The vote was unanimous in favour of making the closure permanent. I would like to thank everyone who has been involved over the years. On balance, this is a really good outcome for the community and I am immensely proud of my part in this achievement.

Defending Human Rights

Question from Councillor Andy Swain, to full council on 13 January.

At the full council meeting in November, it was twice suggested that a councillors’ human rights were being abused when the chair interrupted the speaker. The Human rights act is very important and not to be made light of. In the legal opinion of the council’s monitoring officer, Is it an abuse of human rights for a speaker to be interrupted by the chair? if so, we should all know, and we can all behave accordingly.

Response from Executive Member for Corporate Services

Article 10 Human Rights Act 1998 states:

1. Everyone has the right to freedom of expression. This right shall include freedom to hold opinions and to receive and impart information and ideas without interference by public authority and regardless of frontiers. This Article shall not prevent States from requiring the licensing of broadcasting, television or cinema enterprises.

2. The exercise of these freedoms, since it carries with it duties and responsibilities, may be subject to such formalities, conditions, restrictions or penalties as are prescribed by law and are necessary in a democratic society, in the interests of national security, territorial integrity or public safety, for the prevention of disorder or crime, for the protection of health or morals, for the protection of the reputation or rights of others, for preventing the disclosure of information received in confidence, or for maintaining the authority and impartiality of the judiciary.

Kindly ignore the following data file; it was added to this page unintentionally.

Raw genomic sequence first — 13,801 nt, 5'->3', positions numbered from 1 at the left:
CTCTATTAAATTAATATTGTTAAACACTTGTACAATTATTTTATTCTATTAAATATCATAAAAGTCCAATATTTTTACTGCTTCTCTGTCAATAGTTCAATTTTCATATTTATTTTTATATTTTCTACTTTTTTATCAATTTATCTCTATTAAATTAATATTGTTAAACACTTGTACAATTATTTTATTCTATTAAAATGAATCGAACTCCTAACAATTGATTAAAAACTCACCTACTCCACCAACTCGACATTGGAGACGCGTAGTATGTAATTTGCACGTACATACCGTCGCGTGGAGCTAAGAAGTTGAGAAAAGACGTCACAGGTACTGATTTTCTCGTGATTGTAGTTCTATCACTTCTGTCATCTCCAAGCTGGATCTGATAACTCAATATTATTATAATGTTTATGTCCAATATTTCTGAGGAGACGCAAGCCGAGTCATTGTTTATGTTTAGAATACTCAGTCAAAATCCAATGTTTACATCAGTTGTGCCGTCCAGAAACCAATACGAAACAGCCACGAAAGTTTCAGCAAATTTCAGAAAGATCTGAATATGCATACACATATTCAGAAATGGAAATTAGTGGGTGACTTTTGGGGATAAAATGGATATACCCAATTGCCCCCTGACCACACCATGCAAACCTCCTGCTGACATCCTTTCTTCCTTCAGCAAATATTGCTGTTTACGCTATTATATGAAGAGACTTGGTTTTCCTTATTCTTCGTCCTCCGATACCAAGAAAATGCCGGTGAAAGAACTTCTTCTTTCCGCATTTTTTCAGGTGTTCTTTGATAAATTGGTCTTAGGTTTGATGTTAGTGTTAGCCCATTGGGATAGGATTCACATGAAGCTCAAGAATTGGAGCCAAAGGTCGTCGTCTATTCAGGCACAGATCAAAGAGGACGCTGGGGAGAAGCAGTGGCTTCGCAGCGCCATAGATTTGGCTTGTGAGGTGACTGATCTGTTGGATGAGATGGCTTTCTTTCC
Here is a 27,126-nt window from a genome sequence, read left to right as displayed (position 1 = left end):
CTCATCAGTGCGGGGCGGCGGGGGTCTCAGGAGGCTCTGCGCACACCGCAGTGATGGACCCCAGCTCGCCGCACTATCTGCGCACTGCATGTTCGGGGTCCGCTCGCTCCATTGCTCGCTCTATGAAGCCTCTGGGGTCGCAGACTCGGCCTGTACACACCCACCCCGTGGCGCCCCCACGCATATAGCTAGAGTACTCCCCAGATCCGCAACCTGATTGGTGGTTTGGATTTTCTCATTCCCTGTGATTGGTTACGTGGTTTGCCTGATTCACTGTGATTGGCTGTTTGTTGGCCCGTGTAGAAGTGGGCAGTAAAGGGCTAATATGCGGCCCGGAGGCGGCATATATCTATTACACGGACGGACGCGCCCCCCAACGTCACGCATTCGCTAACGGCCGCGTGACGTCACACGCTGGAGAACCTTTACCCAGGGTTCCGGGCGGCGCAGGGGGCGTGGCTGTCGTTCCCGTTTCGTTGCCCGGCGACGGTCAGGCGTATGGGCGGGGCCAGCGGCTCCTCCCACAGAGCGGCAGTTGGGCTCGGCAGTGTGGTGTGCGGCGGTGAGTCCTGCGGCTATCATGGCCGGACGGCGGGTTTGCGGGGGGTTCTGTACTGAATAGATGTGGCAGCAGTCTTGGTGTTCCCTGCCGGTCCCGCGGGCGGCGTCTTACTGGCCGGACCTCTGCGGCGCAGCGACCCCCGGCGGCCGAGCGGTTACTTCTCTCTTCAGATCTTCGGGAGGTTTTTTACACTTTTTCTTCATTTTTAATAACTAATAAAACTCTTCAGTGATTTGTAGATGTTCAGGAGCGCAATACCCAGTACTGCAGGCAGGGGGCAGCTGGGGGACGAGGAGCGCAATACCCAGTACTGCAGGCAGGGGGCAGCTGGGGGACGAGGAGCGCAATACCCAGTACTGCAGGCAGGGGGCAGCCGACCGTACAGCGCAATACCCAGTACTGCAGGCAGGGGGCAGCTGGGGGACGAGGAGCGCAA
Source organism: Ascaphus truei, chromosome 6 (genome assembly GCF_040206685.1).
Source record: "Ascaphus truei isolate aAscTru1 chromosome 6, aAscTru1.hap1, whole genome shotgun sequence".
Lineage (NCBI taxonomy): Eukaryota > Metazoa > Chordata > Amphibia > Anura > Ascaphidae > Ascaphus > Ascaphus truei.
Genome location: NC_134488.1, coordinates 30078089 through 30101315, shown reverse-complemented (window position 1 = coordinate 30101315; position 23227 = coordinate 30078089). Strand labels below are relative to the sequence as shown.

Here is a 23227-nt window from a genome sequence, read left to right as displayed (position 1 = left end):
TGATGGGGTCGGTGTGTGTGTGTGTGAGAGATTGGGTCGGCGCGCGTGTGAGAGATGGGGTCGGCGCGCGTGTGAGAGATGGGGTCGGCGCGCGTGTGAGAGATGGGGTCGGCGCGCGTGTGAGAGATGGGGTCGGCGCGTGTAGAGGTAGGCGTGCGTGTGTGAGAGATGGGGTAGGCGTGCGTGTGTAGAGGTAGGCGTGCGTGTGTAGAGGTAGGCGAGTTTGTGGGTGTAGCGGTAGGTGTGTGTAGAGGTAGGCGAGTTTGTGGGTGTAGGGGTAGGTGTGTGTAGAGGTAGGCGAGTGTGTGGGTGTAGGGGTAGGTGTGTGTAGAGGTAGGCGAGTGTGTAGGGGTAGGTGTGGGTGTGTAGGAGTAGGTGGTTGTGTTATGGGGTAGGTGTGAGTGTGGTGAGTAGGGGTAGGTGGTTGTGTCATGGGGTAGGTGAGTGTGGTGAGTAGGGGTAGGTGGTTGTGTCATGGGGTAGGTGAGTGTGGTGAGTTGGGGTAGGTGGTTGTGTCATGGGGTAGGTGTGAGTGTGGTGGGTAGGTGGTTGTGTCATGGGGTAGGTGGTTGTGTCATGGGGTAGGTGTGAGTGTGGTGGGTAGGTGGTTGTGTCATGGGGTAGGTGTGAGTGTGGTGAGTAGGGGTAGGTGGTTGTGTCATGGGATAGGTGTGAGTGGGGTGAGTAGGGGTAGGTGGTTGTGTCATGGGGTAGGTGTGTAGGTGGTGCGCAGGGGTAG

Consequently, while freedom of expression is protected in the UK, it must be borne in mind that this freedom is a qualified right, meaning that there are certain circumstances in which it may be overridden. As a result, the UK allows for the regulation of free speech and the ultimate blocking of speech, eg to protect people from suffering abuse on account of who they are.

Council meetings are occasions when the business of the Council is conducted, political debate takes place and decisions made. Those meetings take place within a statutory framework and pursuant to the provisions and obligations provided for by the Local Government Act 1972 amongst others.

Arising from that legislation are the rules of debate as set out in the Council’s constitution. The Chair conducts such meetings in accordance with those rules, so as to ensure that the business of the Council is conducted in a fair and equitable manner. The alternative being anarchy and chaos.

It is trite law that such rules and procedures are necessary in a democratic society. Therefore, any curtailing by the Chair of an attempt by a member to step outside of those rules for the purpose of making a speech or other reason would be a lawful infringement of the member’s right to say what they want when they want. It should be remembered that such lawful infringement operates within a regime that makes provision for the making of speeches and expressing opinion.

Supplementary Question

Thank you chair I have a supplementary question,

Thank you for the clarification about the Human Rights act 1998 which incorporated the European convention on human rights into British law and for explaining that the rules of debate in this chamber do not violate those rights.

Would the portfolio holder agree with me, that these rights including the right to protest without fear or prosecution or retribution, are important and we must maintain them especially since they are no longer protected by EU membership.

Would he also join me in condemning legislation that undermines them such as the Nationality and Borders Bill, which criminalised saving lives at sea, and The Police, Crime, Sentencing and Courts Bill which creates new offences for protest that is “too loud” or has “an impact”?

Thank you